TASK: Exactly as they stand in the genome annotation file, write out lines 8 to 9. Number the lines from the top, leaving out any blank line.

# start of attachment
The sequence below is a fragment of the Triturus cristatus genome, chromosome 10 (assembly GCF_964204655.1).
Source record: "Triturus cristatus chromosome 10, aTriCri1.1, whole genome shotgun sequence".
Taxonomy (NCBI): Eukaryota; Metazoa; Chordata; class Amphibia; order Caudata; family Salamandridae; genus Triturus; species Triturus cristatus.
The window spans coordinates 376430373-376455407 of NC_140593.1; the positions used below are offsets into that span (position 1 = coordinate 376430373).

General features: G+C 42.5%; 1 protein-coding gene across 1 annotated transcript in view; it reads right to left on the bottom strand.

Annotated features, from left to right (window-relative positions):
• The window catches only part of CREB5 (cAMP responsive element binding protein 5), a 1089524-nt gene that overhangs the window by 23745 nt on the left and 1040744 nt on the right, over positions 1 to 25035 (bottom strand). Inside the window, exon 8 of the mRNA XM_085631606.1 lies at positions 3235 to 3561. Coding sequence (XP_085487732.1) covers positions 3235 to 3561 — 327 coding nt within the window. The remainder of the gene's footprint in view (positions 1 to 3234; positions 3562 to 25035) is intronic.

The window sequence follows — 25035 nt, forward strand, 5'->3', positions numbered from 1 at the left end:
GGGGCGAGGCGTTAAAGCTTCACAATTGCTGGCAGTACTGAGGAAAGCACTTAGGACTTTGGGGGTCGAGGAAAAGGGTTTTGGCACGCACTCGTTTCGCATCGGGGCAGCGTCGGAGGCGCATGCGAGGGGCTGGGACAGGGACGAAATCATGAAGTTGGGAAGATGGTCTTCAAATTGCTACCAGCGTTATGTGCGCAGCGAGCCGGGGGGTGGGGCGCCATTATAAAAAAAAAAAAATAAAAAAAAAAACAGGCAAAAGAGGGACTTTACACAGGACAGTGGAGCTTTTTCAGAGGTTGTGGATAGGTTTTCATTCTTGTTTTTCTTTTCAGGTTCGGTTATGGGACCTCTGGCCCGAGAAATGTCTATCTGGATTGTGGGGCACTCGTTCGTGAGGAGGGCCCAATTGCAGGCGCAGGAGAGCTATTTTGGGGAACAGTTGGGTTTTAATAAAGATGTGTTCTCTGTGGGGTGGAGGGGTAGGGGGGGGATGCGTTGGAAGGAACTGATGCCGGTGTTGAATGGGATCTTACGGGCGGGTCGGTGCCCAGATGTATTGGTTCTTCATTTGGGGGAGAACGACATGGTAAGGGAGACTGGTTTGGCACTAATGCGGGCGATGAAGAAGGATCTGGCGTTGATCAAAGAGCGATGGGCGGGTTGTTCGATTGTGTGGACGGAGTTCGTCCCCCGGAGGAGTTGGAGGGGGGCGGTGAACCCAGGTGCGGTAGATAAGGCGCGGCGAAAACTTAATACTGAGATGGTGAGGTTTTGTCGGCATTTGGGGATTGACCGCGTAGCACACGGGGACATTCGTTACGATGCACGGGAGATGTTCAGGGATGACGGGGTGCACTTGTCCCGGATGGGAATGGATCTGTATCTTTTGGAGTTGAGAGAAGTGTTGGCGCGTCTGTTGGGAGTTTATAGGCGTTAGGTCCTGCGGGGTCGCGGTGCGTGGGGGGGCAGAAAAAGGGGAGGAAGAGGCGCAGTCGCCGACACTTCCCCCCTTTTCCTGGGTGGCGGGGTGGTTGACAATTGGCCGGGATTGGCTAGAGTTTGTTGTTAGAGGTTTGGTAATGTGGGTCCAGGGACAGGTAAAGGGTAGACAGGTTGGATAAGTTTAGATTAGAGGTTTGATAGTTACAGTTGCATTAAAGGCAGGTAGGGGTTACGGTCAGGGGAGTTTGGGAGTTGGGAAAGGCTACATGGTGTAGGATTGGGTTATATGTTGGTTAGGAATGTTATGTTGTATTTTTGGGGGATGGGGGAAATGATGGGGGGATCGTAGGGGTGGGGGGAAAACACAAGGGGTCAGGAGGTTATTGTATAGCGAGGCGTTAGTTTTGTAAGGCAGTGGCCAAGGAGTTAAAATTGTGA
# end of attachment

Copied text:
The window sequence follows — 25035 nt, forward strand, 5'->3', positions numbered from 1 at the left end:
GGGGCGAGGCGTTAAAGCTTCACAATTGCTGGCAGTACTGAGGAAAGCACTTAGGACTTTGGGGGTCGAGGAAAAGGGTTTTGGCACGCACTCGTTTCGCATCGGGGCAGCGTCGGAGGCGCATGCGAGGGGCTGGGACAGGGACGAAATCATGAAGTTGGGAAGATGGTCTTCAAATTGCTACCAGCGTTATGTGCGCAGCGAGCCGGGGGGTGGGGCGCCATTATAAAAAAAAAAAAATAAAAAAAAAAACAGGCAAAAGAGGGACTTTACACAGGACAGTGGAGCTTTTTCAGAGGTTGTGGATAGGTTTTCATTCTTGTTTTTCTTTTCAGGTTCGGTTATGGGACCTCTGGCCCGAGAAATGTCTATCTGGATTGTGGGGCACTCGTTCGTGAGGAGGGCCCAATTGCAGGCGCAGGAGAGCTATTTTGGGGAACAGTTGGGTTTTAATAAAGATGTGTTCTCTGTGGGGTGGAGGGGTAGGGGGGGGATGCGTTGGAAGGAACTGATGCCGGTGTTGAATGGGATCTTACGGGCGGGTCGGTGCCCAGATGTATTGGTTCTTCATTTGGGGGAGAACGACATGGTAAGGGAGACTGGTTTGGCACTAATGCGGGCGATGAAGAAGGATCTGGCGTTGATCAAAGAGCGATGGGCGGGTTGTTCGATTGTGTGGACGGAGTTCGTCCCCCGGAGGAGTTGGAGGGGGGCGGTGAACCCAGGTGCGGTAGATAAGGCGCGGCGAAAACTTAATACTGAGATGGTGAGGTTTTGTCGGCATTTGGGGATTGACCGCGTAGCACACGGGGACATTCGTTACGATGCACGGGAGATGTTCAGGGATGACGGGGTGCACTTGTCCCGGATGGGAATGGATCTGTATCTTTTGGAGTTGAGAGAAGTGTTGGCGCGTCTGTTGGGAGTTTATAGGCGTTAGGTCCTGCGGGGTCGCGGTGCGTGGGGGGGCAGAAAAAGGGGAGGAAGAGGCGCAGTCGCCGACACTTCCCCCCTTTTCCTGGGTGGCGGGGTGGTTGACAATTGGCCGGGATTGGCTAGAGTTTGTTGTTAGAGGTTTGGTAATGTGGGTCCAGGGACAGGTAAAGGGTAGACAGGTTGGATAAGTTTAGATTAGAGGTTTGATAGTTACAGTTGCATTAAAGGCAGGTAGGGGTTACGGTCAGGGGAGTTTGGGAGTTGGGAAAGGCTACATGGTGTAGGATTGGGTTATATGTTGGTTAGGAATGTTATGTTGTATTTTTGGGGGATGGGGGAAATGATGGGGGGATCGTAGGGGTGGGGGGAAAACACAAGGGGTCAGGAGGTTATTGTATAGCGAGGCGTTAGTTTTGTAAGGCAGTGGCCAAGGAGTTAAAATTGTGA